Angry Video Game Nerd: The Movie (movie review)

On Friday, August 8th, 2014 at 7:30 PM, we saw the  much-anticipated Angry Video Game Nerd:  The Movie (screening dates) with a full house of raging Nerd Heads.  The flick has been in production for several years now, so expectations were high and enthusiasm boundless as the lights dimmed and the picture popped onto the screen at the Sharp Theater.  Would the fans get what they want, or would they go home disappointed?  I was predicting the former, but you never can tell how these independent productions are going to turn out.  Ready for anything, I settled into my balcony seat and watched the movie roll.  

Angry-Video-Game-Nerd-The-Movie-aug-8-2014-sharp-theaterI can’t remember the last time I saw a movie with a crowd that was so excited for a premier…   I don’t think I’ve heard people cheer at a title card like that  since The Phantom Menace.  Needless to say, the crowd loved just about every second of the movie.  They laughed, they clapped, they cheered – it was a two-hour party.  About five minutes into the film, I was very happy we were sitting in the relative safety of the balcony, far from the reach of the proverbial AVGN mosh pit that was the main house.  Once the film ended and the Q&A started, nearly everyone in the sold out house had either a question, an autograph request or even a gift for James Rolfe (writer, co-director, producer and star).  We stayed through about 20 minutes of Q&A and there was reportedly another 20 or so minutes to follow, which seemed to meet with Mr. Rolfe’s ambition to answer every question and shake every hand.

It’s tough to say exactly how objective I can be.  I’m a big AVGN fan (although not as big as some, as I found out), so I of course enjoyed the movie very much, but as someone who dissects movies, I can’t help but take a closer look at the flick.  It should be noted that the intense crowd noise made it tough to hear some bits of dialogue, so once this movie hits the aftermarket, I’ll probably revisit this review.

The movie is a lot of things… it’s kind of like Wayne’s World in the sense that it’s a movie about a character from the show and the character steps out of the show and you see the character’s life.  It’s also sort of a road movie, like Pee Wee’s Big Adventure, in the sense that the character has to go somewhere to do something.  But the road tripping bit ends fairly early on in the flick and it sorta turns into an action movie.  In the sense of a genre picture, it’s all over the place, but this doesn’t hurt the narrative or flow in any significant way.

There’s a dream sequence early on in the picture (Pee Wee’s Big Adventure also has a dream sequence – I think that’s part of the reason I make the connection between the films), and although there’s some cool images and fun stuff in there, I’m not sure this needs to be in the movie.  It doesn’t especially hurt the picture, but the movie is nearly two hours, and I imagine that cutting this sequence would make the movie a lot snapper and a lot cheaper to produce, too.

Since I brought up money, let’s talk about budget real quick.  The movie’s wikipedia page says the flick cost $325,000, most (all?) of which was acquired via crowdsourcing.   Once I start thinking about money, I have to dive into how it was spent on the production.  The camera’s image quality and the movie’s overall look is great, and I thought they made good use of the locations they visited.  On the other hand, some of the green screen effects are not so great (particularly in the car), and there are several shots of people running in place in front of a green screen, which was funny the first time, but it felt more and more awkward each time.  There are some awesome practical effects that were blended with CG elements or backgrounds at times, and these all look great, too. In other instances, it was just a model on a miniature set – no CG there.  For the most part, I’d say this money was put to good use and of course, there’s lot of other things that money is spent on, like the crew, permits, travel, and so on, so it’s probably a miracle they were able to make a movie this big for so little money.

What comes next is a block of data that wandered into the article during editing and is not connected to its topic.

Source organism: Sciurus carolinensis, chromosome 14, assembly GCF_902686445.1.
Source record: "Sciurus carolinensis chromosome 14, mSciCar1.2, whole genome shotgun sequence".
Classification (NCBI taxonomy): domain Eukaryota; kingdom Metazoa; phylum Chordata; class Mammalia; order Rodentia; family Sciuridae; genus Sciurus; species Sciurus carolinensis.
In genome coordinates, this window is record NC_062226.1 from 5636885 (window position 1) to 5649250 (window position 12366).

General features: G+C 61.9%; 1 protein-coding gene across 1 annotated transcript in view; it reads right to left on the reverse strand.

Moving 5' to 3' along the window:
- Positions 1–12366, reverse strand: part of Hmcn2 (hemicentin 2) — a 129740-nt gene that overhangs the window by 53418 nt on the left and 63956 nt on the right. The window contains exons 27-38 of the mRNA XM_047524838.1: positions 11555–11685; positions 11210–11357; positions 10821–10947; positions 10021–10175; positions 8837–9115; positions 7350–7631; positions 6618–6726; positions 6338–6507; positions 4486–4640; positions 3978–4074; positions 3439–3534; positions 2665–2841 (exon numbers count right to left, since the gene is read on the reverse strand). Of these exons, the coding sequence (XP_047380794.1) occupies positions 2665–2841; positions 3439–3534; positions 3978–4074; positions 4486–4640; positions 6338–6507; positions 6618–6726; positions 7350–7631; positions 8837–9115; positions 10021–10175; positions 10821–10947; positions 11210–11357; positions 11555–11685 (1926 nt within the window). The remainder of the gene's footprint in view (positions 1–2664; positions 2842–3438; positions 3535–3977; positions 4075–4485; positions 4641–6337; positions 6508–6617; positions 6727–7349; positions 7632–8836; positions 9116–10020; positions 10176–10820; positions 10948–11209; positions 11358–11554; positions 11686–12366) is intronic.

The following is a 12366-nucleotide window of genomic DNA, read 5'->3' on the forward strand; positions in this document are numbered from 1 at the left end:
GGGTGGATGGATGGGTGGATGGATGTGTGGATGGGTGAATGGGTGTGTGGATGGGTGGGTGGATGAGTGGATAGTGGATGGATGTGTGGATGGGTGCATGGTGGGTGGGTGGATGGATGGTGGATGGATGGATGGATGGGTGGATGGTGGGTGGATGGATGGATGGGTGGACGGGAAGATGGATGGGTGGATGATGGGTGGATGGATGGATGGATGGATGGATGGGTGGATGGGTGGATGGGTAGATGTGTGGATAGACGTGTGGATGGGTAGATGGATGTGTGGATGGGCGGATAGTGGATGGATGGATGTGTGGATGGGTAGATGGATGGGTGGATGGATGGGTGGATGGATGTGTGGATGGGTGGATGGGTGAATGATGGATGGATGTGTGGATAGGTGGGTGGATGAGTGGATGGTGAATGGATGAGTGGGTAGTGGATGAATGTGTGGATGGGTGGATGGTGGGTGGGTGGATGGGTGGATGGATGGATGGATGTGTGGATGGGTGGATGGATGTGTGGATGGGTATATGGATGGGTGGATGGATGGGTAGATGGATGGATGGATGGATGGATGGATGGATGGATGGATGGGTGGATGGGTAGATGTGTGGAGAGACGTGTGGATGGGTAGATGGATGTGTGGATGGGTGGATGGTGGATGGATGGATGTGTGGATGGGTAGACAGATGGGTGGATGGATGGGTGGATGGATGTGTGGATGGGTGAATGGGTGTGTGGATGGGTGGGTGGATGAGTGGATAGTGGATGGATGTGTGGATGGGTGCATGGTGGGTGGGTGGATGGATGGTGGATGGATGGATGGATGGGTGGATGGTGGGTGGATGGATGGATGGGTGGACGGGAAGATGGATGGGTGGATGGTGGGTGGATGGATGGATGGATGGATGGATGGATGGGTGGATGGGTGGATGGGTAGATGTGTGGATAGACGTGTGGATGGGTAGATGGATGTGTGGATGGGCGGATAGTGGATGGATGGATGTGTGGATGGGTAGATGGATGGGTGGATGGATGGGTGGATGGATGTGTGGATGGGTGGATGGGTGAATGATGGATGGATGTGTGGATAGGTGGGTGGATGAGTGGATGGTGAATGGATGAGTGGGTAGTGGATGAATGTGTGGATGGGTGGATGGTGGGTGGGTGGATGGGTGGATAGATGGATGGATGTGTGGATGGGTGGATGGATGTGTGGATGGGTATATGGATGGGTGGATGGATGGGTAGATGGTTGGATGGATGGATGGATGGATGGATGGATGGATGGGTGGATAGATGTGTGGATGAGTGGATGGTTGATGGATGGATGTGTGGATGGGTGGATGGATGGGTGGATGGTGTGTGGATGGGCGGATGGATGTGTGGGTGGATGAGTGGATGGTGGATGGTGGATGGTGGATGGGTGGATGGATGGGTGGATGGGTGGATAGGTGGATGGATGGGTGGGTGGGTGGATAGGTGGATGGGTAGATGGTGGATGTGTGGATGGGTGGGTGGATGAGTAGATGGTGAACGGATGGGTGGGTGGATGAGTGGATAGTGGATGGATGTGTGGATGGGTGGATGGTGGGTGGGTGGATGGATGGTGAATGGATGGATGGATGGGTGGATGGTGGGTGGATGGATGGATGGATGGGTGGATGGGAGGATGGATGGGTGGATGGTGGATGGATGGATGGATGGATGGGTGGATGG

While I was pleased with the overall production quality, the character arcs are trickier.  The Nerd doesn’t have one, but he doesn’t really need one – if his character fundamentally changed, he wouldn’t be what we wanted any more.  Cooper, on the other hand, grows beyond his over protective mother and into manhood.  Mandi… I dunno.  At first, she’s sorta the antagonist, using The Nerd for her company’s gain, but at some point, she turns, but exactly when she realizes she’s on the good guy’s side… I’m not sure when that happened.  The other antagonists just weren’t threatening enough for me.  They were so dumb, you never felt like your heroes were in danger, so it took some of the drama away.  On the other hand, they were hilarious, and the movie is a comedy, so that certainly counts for something.

When I step back now and think about the flick, Angry Video Game Nerd:  The Movie  was funny and evenly paced.  It’s a little on the long side, but I didn’t really “feel” the running time, so that’s a good sign.  I’m looking forward to watching this again at home in relative quiet – or, so I can at least hear all of the dialogue.  The AVGN movie is a solid B picture in an old-fashioned sort of way, so I’m giving it an 8 out of 10 – it’s a movie made for a specific audience, and we ate it up with a spoon.

About Jamie Insalaco

Jamie Insalaco is the author of, and editor in chief of

Posted on August 11, 2014, in movie review and tagged , , , , , , , , , , , , , , , . Bookmark the permalink. 3 Comments.

  1. I can’t take anymore of these silly video game movies. I just can’t do it anymore, why are they being made?!?

  1. Pingback: Angry Video Game Nerd: The Movie (movie review) | Tinseltown Times

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